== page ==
Sokha Sued in Mistress Case as CNRP Official Arrested

After last week abandoning her denials of an affair with deputy opposition leader Kem Sokha but still facing attempts by anti-terrorism police to charge her with prostitution, Khom Chandaraty on Friday sued Mr. Sokha for $300,000 over the alleged sex scandal.

The lawsuit led to an opposition commune chief being arrested on Sunday, as opposition leader Sam Rainsy said he believed the CPP had been organizing recent events to “set the stage for its Kangaroo court to prosecute Kem Sokha.”

Khom Chandaraty is on Tuesday escorted to the Phnom Penh Municipal Court, where she rescinded her prior denials of a relationship with deputy opposition leader Kem Sokha. (Siv Channa/The Cambodia Daily)
Khom Chandaraty is on Tuesday escorted to the Phnom Penh Municipal Court, where she rescinded her prior denials of a relationship with deputy opposition leader Kem Sokha. (Siv Channa/The Cambodia Daily)

Ms. Chandaraty, better known by the nickname “Srey Mom,” had since early March denied the claims of a relationship with Mr. Sokha, even though the scandal first came to light through leaked telephone calls posted on a Facebook page bearing her name.

Posted with those recordings were angry messages directed at Mr. Sokha, ostensibly written by Ms. Chandaraty, but she maintained in interviews on the radio and with police in the weeks after the scandal came to light that she was only his hairdresser.

Yet after renouncing those denials to prosecutors last week, Ms. Chandaraty filed a complaint accusing Mr. Sokha of failing to give her $3,000 he promised her during their affair, and for then engaging party underlings and NGOs to tell her to deny the claims.

“Due to his activities, I have lost my honor and dignity, lost time, my job, and finances for my family, of which I stand as the core supporter,” Ms. Chandaraty said in the court complaint. “Especially as a single woman…I ask, who is going to need me?”

Taing Sunlay, director of the Phnom Penh Municipal Court, said on Sunday that the complaint had been received by the court and that a deputy prosecutor would likely be assigned to the case today.

In a letter accompanying the complaint, Ms. Chandaraty also accused staff from local rights group Adhoc, women’s rights group Silaka, the U.N.’s local human rights office and Seang Chet, an opposition party commune chief, of convincing her to lie about her relationship with Mr. Sokha.

That accusation led to the arrest of Mr. Chet at 10:30 a.m. on Sunday by Anti-Corruption Unit (ACU) Chairman Om Yentieng, according to the governor of Kompong Siem district in Kompong Cham province, where Mr. Chet’s commune lies and where Ms. Chandaraty’s mother lives.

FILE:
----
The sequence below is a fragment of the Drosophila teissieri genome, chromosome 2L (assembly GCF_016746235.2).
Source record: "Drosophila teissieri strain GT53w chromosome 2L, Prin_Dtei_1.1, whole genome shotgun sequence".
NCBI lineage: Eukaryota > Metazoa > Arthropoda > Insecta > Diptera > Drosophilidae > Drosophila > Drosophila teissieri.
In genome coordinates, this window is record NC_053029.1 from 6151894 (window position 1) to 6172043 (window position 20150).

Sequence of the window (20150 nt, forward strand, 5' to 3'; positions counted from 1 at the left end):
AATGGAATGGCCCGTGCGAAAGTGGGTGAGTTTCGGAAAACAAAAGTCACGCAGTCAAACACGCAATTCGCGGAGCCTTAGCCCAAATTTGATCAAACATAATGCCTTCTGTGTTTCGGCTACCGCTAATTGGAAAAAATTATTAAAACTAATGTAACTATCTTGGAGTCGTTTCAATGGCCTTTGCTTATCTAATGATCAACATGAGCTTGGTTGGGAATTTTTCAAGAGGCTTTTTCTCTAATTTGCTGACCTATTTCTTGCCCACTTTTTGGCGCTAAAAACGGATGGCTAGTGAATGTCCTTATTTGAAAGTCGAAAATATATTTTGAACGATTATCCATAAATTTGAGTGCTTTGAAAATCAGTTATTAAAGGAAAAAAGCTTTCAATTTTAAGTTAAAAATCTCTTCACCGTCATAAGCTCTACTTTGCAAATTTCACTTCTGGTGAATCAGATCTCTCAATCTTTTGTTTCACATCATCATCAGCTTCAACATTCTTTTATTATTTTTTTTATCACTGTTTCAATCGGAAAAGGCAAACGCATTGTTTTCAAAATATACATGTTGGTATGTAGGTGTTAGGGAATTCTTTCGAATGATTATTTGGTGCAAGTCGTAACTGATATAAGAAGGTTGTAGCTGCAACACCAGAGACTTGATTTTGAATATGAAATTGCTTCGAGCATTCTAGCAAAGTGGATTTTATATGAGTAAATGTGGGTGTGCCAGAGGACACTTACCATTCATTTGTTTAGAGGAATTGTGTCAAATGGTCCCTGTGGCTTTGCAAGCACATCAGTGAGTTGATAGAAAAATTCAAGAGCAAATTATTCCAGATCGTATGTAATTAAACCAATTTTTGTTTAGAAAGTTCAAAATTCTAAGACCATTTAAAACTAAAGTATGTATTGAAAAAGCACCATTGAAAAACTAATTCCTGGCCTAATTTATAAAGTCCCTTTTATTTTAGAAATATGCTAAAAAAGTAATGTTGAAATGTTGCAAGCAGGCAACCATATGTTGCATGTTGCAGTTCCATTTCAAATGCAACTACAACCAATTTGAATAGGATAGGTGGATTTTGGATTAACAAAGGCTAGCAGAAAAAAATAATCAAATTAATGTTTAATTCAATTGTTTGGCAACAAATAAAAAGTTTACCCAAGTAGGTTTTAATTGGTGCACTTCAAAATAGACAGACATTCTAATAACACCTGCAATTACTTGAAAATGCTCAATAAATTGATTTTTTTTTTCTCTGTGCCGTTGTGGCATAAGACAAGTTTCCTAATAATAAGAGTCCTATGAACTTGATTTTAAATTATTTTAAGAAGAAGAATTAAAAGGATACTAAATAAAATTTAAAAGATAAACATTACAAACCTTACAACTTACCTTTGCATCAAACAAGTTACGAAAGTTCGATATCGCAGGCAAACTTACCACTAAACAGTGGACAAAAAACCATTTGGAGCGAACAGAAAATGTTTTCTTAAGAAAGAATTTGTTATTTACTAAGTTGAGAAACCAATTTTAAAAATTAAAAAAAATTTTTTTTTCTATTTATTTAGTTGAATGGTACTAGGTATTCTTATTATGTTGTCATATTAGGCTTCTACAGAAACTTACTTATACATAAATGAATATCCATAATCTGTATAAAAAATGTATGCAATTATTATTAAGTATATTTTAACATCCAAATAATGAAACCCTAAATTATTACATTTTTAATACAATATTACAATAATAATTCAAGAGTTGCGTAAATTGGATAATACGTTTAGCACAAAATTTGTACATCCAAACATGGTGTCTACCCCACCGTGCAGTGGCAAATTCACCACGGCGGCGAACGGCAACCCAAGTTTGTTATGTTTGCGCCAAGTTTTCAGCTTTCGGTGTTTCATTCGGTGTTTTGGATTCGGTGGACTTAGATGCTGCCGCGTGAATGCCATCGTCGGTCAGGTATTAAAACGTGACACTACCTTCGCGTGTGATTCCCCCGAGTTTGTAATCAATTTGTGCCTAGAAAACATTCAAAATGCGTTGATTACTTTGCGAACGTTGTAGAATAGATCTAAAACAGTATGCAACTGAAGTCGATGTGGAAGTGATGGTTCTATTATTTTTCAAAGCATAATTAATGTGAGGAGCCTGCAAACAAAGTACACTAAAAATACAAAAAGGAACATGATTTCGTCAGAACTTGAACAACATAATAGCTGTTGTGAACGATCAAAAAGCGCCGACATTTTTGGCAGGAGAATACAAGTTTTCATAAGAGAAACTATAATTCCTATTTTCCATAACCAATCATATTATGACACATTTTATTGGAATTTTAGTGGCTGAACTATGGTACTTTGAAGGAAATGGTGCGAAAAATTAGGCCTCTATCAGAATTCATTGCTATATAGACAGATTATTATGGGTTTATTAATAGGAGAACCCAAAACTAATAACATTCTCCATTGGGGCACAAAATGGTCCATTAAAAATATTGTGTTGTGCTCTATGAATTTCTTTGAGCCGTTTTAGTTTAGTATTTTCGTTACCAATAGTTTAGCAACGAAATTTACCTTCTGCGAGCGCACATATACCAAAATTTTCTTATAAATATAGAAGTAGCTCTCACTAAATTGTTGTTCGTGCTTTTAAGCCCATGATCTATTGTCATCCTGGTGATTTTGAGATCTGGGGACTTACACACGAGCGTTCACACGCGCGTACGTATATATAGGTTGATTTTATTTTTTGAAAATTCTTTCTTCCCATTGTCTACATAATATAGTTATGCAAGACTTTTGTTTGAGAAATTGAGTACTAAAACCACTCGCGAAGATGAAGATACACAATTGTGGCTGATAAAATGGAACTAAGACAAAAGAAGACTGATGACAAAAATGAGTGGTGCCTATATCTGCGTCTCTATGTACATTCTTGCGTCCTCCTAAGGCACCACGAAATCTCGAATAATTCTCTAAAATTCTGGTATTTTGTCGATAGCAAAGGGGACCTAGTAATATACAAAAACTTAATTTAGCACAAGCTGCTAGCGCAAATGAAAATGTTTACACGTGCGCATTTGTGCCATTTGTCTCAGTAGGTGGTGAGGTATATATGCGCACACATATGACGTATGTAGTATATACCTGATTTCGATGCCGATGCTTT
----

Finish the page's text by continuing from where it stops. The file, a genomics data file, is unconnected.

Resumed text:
“Om Yentieng came to question him until 10:55 a.m., and then he said the testimony of Seang Chet is involved in many things, and he needs to be questioned much more, so he asked to bring him back to Phnom Penh with him,” said district governor Srey Kimchay.

Ms. Chandaraty’s letter claims Mr. Chet gave her family $500 to convince her to lie about the case. The CNRP condemned the arrest as unlawful and based on a claim without any evidence. Mr. Yentieng could not be reached.

More than two dozen telephone conversations between Mr. Sokha and at least two women spanning a period of years have been leaked online since early March, with many appearing to be outgoing calls made from Mr. Sokha’s phone—leading some to question who recorded them and whether it was done legally.

Yet the investigations, which have inexplicably been carried out by anti-terrorism police, have focused on whether Mr. Sokha had a relationship with Ms. Chandaraty even though no one involved in the alleged adultery had filed a complaint.

The anti-terrorism police, who have said they were investigating the case simply because they were instructed to do so, became involved in Mr. Sokha’s case after youth activist Thy Sovantha—who rose to fame as a CNRP fan in the lead-up to the 2013 election—filed a complaint because she is mentioned in the recordings.

On Saturday, Ms. Sovantha herself called a press conference to reveal that she, too, would be suing Mr. Sokha for damages totaling $1 million for the distress caused by comments in one of the recordings, in which Mr. Sokha denies having an affair with her and accuses her of using the CNRP for personal gain.